Mountain Biking

Looking at an OS map to plan a mountain bike route can be a bit hit or miss. It isn't possible to tell the condition of a path from the map, it could be through a boulder field that is difficult to walk on, never mind cycle, or it could be a sheep track so narrow and rutted your pedals hit the ground. Small boggy patches that aren't mentioned on the map can also make paths impassable at certain times of year.

Looking on the internet can also be a bit hit or miss. Write ups by people walking the route can give you an idea of what to expect, but they write it up from a walking point of view and can miss out key information required by a mountain biker. They usually have more photographs than mountain bikers who tend to just take photographs when they are having a break.

Having a camera with GPS tagging, I decided to document some of the more adventurous routes I have done. Taking plenty photos with the ability to show the location on Google Maps, and writing the route up from a mountain biking point of view, I hope to share my experiences with others to allow them to have a safe and successful mountain biking day out.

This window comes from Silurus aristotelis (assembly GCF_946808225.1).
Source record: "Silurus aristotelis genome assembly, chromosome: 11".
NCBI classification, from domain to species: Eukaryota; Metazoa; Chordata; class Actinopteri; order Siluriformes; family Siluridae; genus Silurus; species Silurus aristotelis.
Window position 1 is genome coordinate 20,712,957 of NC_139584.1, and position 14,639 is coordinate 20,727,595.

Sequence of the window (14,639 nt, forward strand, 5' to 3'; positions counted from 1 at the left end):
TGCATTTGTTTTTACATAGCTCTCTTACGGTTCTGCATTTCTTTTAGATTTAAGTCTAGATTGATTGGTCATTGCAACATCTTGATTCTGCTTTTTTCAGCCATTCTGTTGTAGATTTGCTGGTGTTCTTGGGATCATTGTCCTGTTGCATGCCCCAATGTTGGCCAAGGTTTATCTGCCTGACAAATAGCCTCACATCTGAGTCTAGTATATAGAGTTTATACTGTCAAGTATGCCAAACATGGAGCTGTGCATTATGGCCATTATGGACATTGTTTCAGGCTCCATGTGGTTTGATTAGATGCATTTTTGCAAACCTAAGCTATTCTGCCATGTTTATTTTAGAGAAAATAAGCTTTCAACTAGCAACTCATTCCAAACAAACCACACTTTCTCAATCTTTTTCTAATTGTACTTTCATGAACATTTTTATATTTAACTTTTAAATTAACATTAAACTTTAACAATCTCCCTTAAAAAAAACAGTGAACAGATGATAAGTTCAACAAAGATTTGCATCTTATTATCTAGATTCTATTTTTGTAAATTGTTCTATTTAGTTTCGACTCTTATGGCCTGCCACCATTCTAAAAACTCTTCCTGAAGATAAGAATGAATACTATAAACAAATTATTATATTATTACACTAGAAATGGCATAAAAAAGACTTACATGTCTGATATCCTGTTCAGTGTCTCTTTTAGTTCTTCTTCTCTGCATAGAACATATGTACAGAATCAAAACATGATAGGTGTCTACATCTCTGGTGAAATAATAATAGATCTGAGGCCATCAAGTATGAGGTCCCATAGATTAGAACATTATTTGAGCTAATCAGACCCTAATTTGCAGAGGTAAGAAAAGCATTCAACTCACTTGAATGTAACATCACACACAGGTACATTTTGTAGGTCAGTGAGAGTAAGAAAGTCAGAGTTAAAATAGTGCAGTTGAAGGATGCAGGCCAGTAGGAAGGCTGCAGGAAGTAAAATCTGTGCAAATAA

The information in the header of each route has links for the route profile and also the route co-ordinates in GPX and KML formats.

As well as natural mountain biking routes, there also numerous Forestry Commission mountain biking centres throughout Scotland and the Glenlivet Estate offering trails of various grades to suit all abilities.

From South to North, here is a list of the trail centres:

Glentress, near Peebles

Kirroughtree, in Galloway

Forest of Ae, near Dumfries

Mabie, near Dumfries

Dalbeattie, near Dumfries

Glentrool, in Galloway

Newcastleton, near the Borders

Innerleithen, near Peebles

Carron Valley, near Falkirk

Witch's Trails, near Fort William

Laggan Wolftrax, near Aviemore

Glenlivet Estate, near Aviemore

Learnie Red Rock Trails, near Inverness

Moray Monster Trails, in Morayshire

Balblair, in the North Highlands